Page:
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Socially Isolated Kids Exercise Less, Could Increase Obesity Risk

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Does your kid feel left out? That social isolation may affect more than his or her mental health -- it could also increase obesity risk.

That's the premise of a new study in Pediatrics, which found that children who felt ostracized were less likely to be active during a free gym period. The danger, of course, is that this sort of ostracization feeds on itself: as we know, heavy children are picked on, and therefore less likely to get moving, which contributes to greater weight gain.

To study the effects, researchers had 11 boys and eight girls, between the ages of eight and 12, participate in a computer game that simulated catch. Each child played "catch" with other two children, whom they couldn't see, over the Internet. In half of the sessions, one child was excluded from catching the ball while in the other sessions, each child received the ball equally. Every child experienced both scenarios -- having the ball and also being excluded. Subsequently, the group was brought to a gym where they could choose between active and sedentary activities for a 30-minute "free period" akin to recess. Their physical exertion was measured with an accelerometer and researchers observed them to determine sedentary activity.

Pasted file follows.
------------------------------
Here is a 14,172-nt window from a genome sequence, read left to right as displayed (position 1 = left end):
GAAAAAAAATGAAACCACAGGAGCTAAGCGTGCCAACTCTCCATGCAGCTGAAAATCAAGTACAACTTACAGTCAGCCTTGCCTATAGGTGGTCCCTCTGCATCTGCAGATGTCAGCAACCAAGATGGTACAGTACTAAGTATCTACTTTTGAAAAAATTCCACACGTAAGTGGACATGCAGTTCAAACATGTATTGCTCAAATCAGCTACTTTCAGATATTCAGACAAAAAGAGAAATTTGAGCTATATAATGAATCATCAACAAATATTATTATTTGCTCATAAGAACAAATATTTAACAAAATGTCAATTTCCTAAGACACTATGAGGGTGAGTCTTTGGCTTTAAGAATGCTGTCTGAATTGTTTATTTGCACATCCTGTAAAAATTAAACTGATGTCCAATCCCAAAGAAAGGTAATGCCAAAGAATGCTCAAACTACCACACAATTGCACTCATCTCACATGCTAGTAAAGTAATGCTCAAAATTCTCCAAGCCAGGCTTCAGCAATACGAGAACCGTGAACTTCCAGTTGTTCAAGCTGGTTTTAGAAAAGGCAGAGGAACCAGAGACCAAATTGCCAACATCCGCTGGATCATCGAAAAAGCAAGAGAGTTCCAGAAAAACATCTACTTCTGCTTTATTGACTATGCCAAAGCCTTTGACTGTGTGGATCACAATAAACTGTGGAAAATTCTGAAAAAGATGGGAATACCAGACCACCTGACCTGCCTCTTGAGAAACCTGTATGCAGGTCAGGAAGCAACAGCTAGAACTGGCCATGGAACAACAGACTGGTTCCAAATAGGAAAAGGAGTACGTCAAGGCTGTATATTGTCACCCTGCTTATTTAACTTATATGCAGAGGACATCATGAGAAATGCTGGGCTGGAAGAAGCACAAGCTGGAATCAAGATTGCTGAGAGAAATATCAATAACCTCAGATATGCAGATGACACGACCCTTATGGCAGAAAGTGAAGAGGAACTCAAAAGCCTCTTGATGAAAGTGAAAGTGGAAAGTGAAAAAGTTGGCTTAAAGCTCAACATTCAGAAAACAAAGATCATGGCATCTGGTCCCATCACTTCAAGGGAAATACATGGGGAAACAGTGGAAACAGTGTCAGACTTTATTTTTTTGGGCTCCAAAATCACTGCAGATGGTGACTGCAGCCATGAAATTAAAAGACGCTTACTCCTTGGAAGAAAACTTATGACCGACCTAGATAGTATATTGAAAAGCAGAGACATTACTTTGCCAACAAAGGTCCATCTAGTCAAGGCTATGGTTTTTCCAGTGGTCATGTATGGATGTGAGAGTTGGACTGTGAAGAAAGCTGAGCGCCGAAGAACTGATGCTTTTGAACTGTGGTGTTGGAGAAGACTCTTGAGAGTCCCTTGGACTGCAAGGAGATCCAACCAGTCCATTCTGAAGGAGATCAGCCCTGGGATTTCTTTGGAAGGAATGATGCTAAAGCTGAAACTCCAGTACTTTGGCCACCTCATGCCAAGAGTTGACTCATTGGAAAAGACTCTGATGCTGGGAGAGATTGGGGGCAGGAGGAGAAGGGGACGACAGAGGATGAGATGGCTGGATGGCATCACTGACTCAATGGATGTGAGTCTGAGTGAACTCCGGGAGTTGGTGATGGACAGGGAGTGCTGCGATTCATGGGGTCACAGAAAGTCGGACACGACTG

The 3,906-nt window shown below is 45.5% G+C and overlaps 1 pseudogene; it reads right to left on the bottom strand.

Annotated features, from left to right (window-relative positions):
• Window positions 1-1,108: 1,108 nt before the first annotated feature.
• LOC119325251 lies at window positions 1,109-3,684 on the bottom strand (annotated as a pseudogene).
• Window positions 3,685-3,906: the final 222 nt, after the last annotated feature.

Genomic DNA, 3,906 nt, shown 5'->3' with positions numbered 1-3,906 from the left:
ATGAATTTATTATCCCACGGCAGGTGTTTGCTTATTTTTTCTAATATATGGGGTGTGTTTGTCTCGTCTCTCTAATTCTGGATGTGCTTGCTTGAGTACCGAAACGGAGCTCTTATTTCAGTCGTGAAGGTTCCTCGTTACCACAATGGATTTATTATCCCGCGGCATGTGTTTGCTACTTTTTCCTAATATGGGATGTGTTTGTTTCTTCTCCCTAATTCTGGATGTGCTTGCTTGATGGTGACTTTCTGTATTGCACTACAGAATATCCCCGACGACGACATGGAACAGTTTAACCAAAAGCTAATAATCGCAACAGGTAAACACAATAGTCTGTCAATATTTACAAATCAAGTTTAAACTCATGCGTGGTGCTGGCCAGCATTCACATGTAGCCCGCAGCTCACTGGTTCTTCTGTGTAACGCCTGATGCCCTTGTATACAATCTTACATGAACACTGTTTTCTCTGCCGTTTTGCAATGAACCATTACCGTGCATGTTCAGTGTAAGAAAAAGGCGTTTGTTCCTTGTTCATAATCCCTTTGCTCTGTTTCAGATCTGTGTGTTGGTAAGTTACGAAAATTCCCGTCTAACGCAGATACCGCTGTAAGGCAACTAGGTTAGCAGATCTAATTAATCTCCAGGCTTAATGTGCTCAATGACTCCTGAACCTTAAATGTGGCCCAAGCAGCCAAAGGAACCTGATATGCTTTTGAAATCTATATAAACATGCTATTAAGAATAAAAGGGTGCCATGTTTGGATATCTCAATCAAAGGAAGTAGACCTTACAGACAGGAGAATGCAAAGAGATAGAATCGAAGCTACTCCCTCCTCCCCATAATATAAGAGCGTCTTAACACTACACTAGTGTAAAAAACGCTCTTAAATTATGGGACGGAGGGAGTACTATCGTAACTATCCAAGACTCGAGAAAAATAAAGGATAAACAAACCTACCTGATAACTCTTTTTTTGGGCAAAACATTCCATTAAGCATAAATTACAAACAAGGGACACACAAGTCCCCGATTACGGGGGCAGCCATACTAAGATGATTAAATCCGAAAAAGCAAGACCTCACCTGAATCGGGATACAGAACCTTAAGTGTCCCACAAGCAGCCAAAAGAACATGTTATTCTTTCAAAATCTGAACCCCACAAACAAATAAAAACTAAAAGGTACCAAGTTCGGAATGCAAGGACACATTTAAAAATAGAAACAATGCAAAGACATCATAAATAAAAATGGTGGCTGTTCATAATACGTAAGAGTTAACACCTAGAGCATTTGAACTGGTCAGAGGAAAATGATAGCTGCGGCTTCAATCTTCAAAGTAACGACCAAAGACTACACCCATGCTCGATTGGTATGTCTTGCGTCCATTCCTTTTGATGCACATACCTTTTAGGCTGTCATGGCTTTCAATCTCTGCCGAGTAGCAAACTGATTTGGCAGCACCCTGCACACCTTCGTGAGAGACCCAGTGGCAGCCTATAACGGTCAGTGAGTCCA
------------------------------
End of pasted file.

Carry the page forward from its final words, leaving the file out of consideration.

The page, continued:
The researchers found that children who had been excluded from catch spent 41 percent more time engaging in sedentary activities than did children who were included in the ball game. They also had 22 percent fewer accelerometer counts.

While the sample was small, the implications are pretty big. "These findings are worrisome," wrote study author Jacob E. Barkley, a researcher at Kent State University. "The lack of physical activity and engagement in sedentary behaviors in children and adolescents are concurrently and prospectively related to obesity and other health difficulties."

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